Even today, when Vincent van Gogh's international reputation is higher and wider than ever, we have intense difficulty understanding how he managed to paint such a sustained series of masterpieces. After mutilating his ear and struggling to retain his sanity in an asylum, this vulnerable young Dutchman dreaded the sudden onset of each new bout of epileptic seizure. But somehow, he carried on painting for another turbulent year, producing his finest work before succumbing to suicide in 1890.
Now, with the publication of an unprecedentedly complete edition of his letters, we are able to get closer to Van Gogh's struggle. Some of these eloquent letters, embellished with his urgent drawings, will be displayed in the Royal Academy's exhibition The Real Van Gogh, opening this month. Mostly written to his younger brother Theo, whose devoted care and financial assistance proved crucial, they reveal just how dramatically Van Gogh veered from panic and hopelessness to incisive, stubborn resolve and back again. As early as September 1883, seven years before he killed himself, Van Gogh confessed to Theo that, "because I have a need to speak frankly, I can't hide from you that I'm overcome by a feeling of great anxiety, dejection, a 'je ne sais quoi' of discouragement and even despair, too much to express. And that if I can find no consolation for it, it might all too easily overwhelm me unbearably."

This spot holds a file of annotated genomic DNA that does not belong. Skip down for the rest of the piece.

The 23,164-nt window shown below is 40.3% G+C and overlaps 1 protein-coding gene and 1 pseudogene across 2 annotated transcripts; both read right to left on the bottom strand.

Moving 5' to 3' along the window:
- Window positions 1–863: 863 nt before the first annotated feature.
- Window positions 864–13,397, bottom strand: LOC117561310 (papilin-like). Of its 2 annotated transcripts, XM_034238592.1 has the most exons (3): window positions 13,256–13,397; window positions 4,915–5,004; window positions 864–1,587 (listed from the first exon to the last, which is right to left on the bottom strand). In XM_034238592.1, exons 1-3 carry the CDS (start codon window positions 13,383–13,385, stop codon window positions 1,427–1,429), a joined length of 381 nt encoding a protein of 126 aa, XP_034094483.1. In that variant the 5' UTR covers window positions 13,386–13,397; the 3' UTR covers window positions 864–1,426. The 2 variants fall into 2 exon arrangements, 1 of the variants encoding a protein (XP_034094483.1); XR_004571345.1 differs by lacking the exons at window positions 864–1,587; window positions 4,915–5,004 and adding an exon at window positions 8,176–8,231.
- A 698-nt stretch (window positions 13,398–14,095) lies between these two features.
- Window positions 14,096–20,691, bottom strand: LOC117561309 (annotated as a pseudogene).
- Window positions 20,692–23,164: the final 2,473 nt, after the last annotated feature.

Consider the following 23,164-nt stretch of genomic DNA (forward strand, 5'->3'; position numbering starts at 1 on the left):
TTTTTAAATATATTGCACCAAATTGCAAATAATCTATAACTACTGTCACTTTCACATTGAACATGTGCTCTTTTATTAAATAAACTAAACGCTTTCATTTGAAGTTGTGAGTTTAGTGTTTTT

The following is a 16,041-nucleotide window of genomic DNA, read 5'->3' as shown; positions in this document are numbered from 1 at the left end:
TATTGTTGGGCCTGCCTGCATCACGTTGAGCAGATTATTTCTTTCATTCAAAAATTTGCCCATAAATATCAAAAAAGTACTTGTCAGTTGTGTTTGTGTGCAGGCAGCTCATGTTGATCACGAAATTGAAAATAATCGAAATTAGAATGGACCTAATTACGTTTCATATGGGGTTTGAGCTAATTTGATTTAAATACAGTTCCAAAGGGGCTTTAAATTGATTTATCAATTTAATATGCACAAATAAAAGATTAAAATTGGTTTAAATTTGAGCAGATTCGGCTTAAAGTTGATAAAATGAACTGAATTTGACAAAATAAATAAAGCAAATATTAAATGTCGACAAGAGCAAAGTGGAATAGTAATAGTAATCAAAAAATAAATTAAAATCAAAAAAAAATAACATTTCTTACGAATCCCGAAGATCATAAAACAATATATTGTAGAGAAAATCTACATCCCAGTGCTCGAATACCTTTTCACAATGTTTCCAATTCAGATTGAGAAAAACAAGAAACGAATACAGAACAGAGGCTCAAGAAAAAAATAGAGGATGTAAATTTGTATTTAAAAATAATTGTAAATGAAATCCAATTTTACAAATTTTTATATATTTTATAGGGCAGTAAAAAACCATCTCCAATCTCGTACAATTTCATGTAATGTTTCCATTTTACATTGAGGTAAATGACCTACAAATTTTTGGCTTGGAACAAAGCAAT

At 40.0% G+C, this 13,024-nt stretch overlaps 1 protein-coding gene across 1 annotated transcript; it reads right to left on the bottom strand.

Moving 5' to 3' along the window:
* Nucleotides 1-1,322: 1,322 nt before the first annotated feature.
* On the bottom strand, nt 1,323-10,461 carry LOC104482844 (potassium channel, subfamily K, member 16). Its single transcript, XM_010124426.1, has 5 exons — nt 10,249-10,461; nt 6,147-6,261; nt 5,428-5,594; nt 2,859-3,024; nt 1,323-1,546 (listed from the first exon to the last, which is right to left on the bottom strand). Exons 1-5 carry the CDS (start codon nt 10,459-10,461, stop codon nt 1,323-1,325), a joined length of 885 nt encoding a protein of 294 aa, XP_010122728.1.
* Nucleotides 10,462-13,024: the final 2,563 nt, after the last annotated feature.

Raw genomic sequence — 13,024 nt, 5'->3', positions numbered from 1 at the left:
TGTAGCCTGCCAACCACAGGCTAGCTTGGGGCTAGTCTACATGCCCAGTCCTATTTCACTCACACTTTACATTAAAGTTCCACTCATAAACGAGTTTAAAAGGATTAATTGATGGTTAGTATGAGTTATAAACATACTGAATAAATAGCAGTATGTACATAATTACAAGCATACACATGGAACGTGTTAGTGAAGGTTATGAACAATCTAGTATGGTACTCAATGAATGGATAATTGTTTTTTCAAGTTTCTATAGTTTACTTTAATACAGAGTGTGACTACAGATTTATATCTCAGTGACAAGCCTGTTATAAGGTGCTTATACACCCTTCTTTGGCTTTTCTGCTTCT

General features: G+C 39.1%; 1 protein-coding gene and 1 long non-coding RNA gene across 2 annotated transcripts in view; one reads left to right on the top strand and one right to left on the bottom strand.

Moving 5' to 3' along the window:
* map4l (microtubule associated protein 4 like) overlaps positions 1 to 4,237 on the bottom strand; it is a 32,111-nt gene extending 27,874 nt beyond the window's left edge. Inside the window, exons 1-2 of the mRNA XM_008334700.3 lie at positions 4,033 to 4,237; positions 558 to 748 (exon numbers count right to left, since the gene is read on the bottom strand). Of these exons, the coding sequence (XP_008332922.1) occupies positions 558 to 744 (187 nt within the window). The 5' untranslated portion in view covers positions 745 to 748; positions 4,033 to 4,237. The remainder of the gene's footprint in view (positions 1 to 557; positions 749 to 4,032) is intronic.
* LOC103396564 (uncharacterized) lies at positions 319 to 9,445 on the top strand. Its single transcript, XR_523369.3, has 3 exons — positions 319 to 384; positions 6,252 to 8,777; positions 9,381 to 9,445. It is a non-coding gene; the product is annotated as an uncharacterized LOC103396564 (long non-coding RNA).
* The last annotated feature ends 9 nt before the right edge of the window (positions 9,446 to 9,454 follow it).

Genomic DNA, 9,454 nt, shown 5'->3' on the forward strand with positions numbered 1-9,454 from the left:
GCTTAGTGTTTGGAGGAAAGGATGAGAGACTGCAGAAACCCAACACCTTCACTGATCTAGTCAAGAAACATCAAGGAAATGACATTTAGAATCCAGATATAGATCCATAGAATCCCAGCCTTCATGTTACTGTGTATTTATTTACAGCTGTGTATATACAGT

These words proved sadly prophetic. But Van Gogh, having wisely abandoned his attempts to become an art dealer and a priest, developed as a painter with astonishing inventiveness and flair. Although unable to sell his work, he was sustained by its momentum even when, in May 1889, he was admitted to a mental home near Saint-Rémy-en-Provence. The attending physician, Dr Théophile Peyron, recorded on the certificate of entry that his 36-year-old patient had been "stricken by acute mental derangement, with hallucinations of his sight and hearing, which led him to mutilate himself by cutting off his ear".
The affliction was terrible enough to make Van Gogh remain in the asylum for an entire year. Even so, this illness did not prevent him from pursuing his art with a remarkable sense of discipline, concentration, audacity and, above all, passionate commitment.
Fortified by medicine, he hoped his mind would never again succumb to "indescribable mental anguish when the veil of time and inevitability seemed for the twinkling of an eye to be parted". Although Dr Peyron came to the hesitant conclusion that Van Gogh was suffering from "a state of epilepsy", he was encouraged by his patient's initial progress.
After recurrent painful nightmares during the first few weeks of his stay, Van Gogh's sleep improved, along with his appetite, and he seemed adept at discovering continual inspiration in whatever surroundings confronted him. A few weeks earlier, he had bravely asserted that: "If I had to stay for good in an asylum, I should make up my mind to it and I think I could find subjects for painting there as well." The prophecy was borne out to spectacular effect at Saint-Rémy, where he painted many of his most vibrant canvases.